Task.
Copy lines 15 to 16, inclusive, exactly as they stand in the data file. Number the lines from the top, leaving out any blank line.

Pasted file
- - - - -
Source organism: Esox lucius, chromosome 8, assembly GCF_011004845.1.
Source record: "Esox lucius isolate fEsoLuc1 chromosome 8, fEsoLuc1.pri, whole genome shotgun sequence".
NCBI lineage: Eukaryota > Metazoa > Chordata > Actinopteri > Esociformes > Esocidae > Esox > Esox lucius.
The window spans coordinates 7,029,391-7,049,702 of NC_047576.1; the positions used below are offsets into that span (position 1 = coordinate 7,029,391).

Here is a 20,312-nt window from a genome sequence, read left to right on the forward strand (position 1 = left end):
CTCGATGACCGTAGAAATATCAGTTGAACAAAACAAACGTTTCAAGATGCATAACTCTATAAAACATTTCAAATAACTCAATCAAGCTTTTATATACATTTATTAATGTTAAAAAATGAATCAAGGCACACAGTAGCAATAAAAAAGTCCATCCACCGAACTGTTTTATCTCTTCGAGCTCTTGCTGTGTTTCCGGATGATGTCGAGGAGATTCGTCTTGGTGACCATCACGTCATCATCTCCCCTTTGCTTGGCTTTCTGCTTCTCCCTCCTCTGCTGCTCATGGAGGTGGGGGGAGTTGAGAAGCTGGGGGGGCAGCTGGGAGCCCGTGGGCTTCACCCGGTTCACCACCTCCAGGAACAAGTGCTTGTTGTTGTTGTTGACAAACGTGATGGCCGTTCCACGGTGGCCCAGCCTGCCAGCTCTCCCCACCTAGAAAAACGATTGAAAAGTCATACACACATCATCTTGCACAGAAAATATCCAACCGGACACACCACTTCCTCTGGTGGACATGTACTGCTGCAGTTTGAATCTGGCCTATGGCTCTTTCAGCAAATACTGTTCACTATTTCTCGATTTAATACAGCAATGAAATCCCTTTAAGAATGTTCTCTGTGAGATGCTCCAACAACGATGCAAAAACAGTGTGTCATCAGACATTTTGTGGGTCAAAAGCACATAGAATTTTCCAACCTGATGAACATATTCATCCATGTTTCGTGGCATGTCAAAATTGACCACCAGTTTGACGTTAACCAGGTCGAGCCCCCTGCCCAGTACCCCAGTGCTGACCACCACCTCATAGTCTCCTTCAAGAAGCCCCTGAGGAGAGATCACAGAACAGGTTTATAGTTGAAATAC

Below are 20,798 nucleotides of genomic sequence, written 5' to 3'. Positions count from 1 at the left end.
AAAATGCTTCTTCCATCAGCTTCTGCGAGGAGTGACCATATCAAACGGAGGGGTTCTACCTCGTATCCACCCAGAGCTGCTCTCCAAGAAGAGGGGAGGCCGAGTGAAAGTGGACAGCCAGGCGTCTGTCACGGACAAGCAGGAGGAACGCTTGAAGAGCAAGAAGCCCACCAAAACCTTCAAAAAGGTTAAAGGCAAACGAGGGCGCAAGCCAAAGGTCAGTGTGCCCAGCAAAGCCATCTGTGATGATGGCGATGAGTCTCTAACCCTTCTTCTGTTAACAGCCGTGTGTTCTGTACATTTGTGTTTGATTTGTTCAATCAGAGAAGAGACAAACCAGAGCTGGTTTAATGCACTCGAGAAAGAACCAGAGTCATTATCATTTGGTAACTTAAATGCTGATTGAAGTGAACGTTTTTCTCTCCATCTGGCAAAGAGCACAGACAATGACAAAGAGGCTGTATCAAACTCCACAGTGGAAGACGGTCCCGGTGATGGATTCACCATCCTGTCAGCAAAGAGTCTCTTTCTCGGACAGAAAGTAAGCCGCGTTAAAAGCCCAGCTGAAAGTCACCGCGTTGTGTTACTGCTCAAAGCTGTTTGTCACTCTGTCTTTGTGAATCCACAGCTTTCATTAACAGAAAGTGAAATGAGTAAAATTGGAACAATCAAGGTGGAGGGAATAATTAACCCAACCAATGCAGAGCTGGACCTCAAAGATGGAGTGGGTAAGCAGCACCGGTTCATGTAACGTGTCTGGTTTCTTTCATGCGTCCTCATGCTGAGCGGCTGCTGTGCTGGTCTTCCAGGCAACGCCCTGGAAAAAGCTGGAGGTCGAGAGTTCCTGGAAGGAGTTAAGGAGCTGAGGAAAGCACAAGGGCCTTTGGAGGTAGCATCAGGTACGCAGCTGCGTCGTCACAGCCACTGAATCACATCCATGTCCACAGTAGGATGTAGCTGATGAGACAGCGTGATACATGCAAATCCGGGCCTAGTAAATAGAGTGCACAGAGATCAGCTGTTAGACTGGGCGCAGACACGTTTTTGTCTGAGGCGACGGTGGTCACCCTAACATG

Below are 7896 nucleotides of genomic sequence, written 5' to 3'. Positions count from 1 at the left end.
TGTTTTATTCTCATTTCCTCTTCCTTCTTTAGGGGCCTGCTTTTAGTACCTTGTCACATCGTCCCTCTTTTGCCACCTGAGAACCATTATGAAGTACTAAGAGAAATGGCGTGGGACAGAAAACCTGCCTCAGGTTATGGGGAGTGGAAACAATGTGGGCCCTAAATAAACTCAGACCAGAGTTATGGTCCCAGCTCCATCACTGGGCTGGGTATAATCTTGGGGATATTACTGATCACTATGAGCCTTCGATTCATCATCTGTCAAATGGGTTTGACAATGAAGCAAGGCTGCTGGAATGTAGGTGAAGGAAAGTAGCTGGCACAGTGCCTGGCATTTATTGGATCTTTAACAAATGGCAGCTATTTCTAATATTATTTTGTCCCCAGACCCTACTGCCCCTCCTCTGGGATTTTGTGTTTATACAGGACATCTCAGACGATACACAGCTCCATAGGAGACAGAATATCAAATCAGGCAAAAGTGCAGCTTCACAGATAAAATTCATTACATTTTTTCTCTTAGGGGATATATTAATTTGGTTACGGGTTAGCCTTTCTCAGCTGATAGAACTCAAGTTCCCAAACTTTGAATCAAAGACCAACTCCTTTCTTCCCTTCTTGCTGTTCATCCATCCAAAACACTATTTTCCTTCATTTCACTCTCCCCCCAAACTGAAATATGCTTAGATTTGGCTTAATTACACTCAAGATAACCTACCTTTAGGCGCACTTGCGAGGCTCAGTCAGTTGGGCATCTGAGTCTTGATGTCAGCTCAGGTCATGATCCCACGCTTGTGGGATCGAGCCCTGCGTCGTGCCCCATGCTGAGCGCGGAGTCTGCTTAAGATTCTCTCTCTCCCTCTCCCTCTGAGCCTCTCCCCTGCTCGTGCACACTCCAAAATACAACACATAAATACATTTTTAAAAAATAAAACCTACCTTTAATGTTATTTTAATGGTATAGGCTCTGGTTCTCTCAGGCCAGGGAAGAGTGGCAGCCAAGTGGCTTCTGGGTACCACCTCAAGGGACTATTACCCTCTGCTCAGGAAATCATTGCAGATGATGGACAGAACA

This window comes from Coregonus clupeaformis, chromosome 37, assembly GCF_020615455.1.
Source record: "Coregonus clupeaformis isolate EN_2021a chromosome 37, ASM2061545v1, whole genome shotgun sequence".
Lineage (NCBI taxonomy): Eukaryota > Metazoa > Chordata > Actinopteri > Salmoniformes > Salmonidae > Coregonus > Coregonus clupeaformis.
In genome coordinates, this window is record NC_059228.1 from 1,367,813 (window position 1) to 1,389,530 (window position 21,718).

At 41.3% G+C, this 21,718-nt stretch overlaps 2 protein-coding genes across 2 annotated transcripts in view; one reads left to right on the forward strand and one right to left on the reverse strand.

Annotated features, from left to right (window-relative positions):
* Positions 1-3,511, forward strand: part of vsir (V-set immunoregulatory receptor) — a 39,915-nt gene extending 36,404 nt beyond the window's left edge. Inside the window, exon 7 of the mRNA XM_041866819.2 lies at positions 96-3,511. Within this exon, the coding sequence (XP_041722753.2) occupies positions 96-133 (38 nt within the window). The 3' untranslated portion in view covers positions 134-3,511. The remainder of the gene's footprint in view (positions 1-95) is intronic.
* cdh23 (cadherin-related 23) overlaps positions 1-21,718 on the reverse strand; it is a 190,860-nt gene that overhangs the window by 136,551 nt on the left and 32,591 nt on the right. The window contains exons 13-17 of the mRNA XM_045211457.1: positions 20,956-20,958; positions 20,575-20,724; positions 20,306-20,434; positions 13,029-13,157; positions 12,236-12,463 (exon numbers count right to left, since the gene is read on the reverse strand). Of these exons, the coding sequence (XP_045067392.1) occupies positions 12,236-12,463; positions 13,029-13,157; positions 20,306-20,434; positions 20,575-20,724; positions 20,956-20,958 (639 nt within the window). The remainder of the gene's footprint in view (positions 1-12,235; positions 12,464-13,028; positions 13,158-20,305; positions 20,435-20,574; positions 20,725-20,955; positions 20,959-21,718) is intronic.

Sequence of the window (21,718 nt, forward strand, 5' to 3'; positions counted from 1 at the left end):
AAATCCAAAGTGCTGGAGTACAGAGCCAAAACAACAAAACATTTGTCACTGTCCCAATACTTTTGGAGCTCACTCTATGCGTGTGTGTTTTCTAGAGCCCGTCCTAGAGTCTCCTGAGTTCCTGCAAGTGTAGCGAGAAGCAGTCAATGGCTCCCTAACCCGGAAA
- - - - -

At 41.3% G+C, this 21,718-nt stretch overlaps 2 protein-coding genes across 2 annotated transcripts in view; one reads left to right on the forward strand and one right to left on the reverse strand.

Annotated features, from left to right (window-relative positions):